NARO’s 30 new crop varieties, a timely intervention amid global food shortages
The National Agricultural Research Organisation (NARO) has taken a major leap forward in its research mandate by releasing a record 30 new crop varieties during the last financial year that are ready for adoption by farmers in Uganda and possibly in the region and beyond. The 30 varieties are a major improvement from the previous release of nine varieties that were recorded in 2019.
The release of new high-yielding and disease tolerant varieties with good processing qualities, present the country with perfect alternatives to substitute food commodities that are imported from abroad which cost the country scarce foreign exchange.
NARO’s Director General Dr. Ambrose Agona revealed in a documentary titled NARO’s Achievements 2021-2022 that is available on YouTube indicating that the varieties have been submitted to the Varieties Release Committee of the Ministry of Agriculture Animal Industry and Fisheries for approval.
The new innovations are; 4 rice varieties, 11 sorghum varieties, 3 wheat varieties, four high-oil content groundnuts, three for Cassava, three Sweet Potatoes and two Irish Potatoes.
The news has attracted praise from analysts of the agricultural sector, some of whom note that the new technologies are timely considering the evolving new challenges such as diminishing plots of land due to rapid population growth which requires higher-yielding varieties to ensure that more food is produced to meet growing demand, as well as new diseases and other environmental stresses such as climate change.
Isaac Ongu, the Executive Director of the Science Foundation for Livelihoods and Development (SCIFODE) praised NARO saying: “As a public research body, NARO has done a good job in developing crops that meet the government’s core objective of ensuring food security.”
The intervention by Uganda’s premier agricultural research body, towards filling the country’s growing demand for food will also likely be celebrated by the government in its efforts geared towards saving scarce foreign exchange through import substitution of previously imported food items such as rice and wheat and cooking oil.
Dr. Agona further revealed that the varieties released are part of a total of 100 technologies and products that include value-addition machines, and other discoveries that have been realized over the last one year by the institution.
Speaking to The Sunrise, Dr. Sadik Kassim, NARO’s new Deputy Director for Agricultural Technology Promotion, attributed the huge leap in variety releases to ‘the coming of age of a number of breeding systems’ and other technologies that have been under development over the past couple of years.
“Over time, NARO has been developing what we would call breeding systems or technology development pipelines. Now they are at their peak. This explains the improvement in performance,” said Dr. Kassim.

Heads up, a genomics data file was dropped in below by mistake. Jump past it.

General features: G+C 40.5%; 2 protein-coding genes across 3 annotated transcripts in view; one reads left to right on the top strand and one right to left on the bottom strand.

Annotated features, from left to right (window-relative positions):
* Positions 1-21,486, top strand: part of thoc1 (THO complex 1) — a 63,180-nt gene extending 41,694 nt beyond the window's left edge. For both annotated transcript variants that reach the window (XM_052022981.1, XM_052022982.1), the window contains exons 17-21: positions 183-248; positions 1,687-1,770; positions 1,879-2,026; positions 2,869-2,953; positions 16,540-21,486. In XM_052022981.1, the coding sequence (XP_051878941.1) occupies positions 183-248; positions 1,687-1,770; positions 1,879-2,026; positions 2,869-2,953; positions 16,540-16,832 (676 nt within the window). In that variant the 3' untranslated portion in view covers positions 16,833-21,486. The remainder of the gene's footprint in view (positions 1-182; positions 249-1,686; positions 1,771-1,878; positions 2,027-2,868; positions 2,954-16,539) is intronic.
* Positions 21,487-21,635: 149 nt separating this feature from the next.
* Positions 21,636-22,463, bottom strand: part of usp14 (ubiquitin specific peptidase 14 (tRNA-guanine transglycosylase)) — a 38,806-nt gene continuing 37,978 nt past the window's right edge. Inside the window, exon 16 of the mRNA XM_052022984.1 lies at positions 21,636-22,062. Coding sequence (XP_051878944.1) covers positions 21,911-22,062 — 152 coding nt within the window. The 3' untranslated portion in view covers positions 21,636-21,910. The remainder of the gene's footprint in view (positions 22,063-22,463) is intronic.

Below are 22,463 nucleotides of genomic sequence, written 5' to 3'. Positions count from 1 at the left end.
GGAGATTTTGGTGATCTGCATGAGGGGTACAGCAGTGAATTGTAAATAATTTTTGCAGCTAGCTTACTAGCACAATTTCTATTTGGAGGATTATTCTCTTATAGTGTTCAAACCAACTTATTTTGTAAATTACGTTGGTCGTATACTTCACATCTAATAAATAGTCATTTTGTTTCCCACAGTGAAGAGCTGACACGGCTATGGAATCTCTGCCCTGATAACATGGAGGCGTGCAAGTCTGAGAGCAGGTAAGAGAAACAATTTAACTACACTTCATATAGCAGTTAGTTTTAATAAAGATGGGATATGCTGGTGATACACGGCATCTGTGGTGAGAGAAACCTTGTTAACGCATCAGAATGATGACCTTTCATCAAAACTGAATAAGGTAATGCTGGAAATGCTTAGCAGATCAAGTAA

He added that over time NARO has been building capacity in different disciplines. “We have improvements in competence, qualification and level of expertise especially in various commodities in which we produce new varieties.”
Dr. Kassim also paid tribute to the strong support the institution has received from international partners as well as from the government of Uganda that have funded the institution to scale up research activities. Some of the vital support includes support for NARO scientists to pursue PhD studies, which helps them to contribute towards variety and other technologies as part of their academic qualification.
Other forms of support have come from international institutions such as the International Center for Maize and Wheat (CIMMYT) as well as the Nairobi-based African Agricultural Technology Foundation (AATF), which helps African agricultural research institutions gain access to royalty-free technologies that are embedded in the production of new varieties.
Dr. Kassim noted that none the new varieties are a product of genetic engineering. However, this writer understands that some of the institution has adopted a number of modern plant breeding methods such as tissue culture, to multiply seed which has helped to speed up the research processes hence the increase in the varieties.
Import substitution key
The release of new varieties for rice, wheat and oil-rich groundnuts have been especially cheered by watchers of the sector, considering the fact that the country has over the years increased imports of the same food items, largely due to urbanization and the corresponding changes in people’s lifestyles.
According to the website TrendEconomy.com which compiles trade statistics of major traded items across the world, Uganda imported wheat valued at US$151m in 2020, a major increase from US$111m that it imported in 2008.
The country’s growing dependency on wheat has seen it embrace a wide range of wheat-based fast foods as some of the country’s food and tourist attractions. The introduction of the Rolex Festival in recognition of the popularity of the Rolex Chapati – a combination of Chapati and Eggs by the government and tourism industry, attests to the country’s shifting food tastes.